New York Restaurant, 1922 by Edward Hopper
A first look at Hopper's work reveals the important role that light plays in evoking the atmosphere characteristic of his paintings. Natural and artificial light create a borderland of either clarity or oppressive density. Some of
Hopper's paintings from the twenties show how his depiction of light defines the human situation.
In New York Restaurant, Automat, and Chop Suey, human subjects are portrayed in social situations like an evening at the theater or a restaurant, although none of these pictures tells an actual story. Where the people come from, where they are going, what they are looking at, is peripheral. What primarily interests Hopper is creating a specific atmosphere, transcending the momentary, in which man is viewed comprehensively.
Hopper referred to this intention in a comment on New York Restaurant: "In a specific and concrete sense the idea was to attempt to make visual the crowded glamour of a New York restaurant during the noon hour. I am hoping that ideas less easy to define have, perhaps, crept in also." It is obvious that his special use of light is important for expressing what is "less easy to define," namely, the way in which light isolates the human figure in a room, and how light and shadow formations become an independent element, thereby giving the interior new shape and meaning. The viewer's eye is led to these zones of light, which are independent of the human figures and objects. The dynamics of the human encounter are lost in this kind of light. The figures are engulfed in a strangely dense atmosphere that impedes their movements and forces them to look into themselves, away from the person facing them, away from the outside world in general.New York Restaurant, for example, is a tranquil painting in which time stands still and the everyday scene has been transformed. Cbop Suey, the last painting from the nineteen-twenties, clearly shows the direction Hopper's art was to take. This painting is a formal construction of lines and flat surfaces in which color and especially light-fields take on an optical reality of their own, independent of the concrete objects depicted.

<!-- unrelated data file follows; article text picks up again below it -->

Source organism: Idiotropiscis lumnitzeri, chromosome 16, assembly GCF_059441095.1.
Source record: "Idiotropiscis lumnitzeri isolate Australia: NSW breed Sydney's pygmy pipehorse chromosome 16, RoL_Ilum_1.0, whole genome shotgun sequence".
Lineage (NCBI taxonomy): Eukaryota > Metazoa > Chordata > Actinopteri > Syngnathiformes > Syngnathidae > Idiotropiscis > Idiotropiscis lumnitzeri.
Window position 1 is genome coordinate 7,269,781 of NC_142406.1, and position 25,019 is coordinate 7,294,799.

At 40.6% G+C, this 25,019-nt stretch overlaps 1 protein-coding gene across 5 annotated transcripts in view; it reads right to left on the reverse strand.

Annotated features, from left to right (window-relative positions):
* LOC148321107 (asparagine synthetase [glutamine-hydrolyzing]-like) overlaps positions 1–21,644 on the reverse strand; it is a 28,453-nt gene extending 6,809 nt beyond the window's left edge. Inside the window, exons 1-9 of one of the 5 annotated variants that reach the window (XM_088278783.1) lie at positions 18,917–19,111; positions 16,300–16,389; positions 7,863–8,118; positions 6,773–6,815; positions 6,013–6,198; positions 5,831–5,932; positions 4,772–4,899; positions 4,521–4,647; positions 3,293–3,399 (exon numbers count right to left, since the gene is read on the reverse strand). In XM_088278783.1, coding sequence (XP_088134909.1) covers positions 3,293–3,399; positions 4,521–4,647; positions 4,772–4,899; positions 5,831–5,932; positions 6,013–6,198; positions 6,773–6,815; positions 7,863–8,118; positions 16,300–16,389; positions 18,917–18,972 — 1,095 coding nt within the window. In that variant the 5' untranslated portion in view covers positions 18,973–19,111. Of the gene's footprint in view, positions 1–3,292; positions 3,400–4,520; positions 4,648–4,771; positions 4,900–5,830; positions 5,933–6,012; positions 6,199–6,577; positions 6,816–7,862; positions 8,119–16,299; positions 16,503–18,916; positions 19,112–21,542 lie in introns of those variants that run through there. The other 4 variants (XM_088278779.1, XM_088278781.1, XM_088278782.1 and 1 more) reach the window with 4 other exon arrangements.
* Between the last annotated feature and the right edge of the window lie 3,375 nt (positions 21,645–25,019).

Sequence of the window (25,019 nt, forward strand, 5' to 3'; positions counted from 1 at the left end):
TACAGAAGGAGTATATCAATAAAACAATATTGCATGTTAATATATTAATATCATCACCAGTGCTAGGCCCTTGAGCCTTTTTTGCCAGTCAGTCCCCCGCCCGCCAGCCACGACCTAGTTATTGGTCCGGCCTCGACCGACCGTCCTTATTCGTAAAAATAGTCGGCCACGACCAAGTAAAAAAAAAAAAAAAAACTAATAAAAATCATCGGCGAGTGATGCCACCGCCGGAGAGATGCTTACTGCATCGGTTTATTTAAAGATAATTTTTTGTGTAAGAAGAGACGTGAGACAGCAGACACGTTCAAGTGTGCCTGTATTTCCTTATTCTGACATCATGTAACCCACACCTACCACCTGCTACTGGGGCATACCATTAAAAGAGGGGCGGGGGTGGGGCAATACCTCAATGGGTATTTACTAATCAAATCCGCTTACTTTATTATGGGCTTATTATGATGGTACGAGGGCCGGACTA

The predominance of formal values corresponds to the speechlessness and motionlessness of the figures. Furthermore, it becomes clear that this play of light imbues the objects with special importance in contrast to the human subjects. The pot and bowl on the table, each a visual unit together with its shadows, are meant to be not objects used by man but primarily a combination of form and color, thereby assuming an independent existence. This autonomy is also evident in the neon sign outside and the coat hanging to the left. Since both of these objects are traversed by a field of light, their status as independent objects is particularly striking. What we observe here is a living exchange between objects and light, taking place without man's awareness. The objects can, of course, be recognized and classified according to their everyday function, but at the same time they are portrayed as formal, abstract entities and thus take on an independence apart from their usefulness. For an understanding of Hopper's work, it is essential to recognize the autonomy the objects have assumed.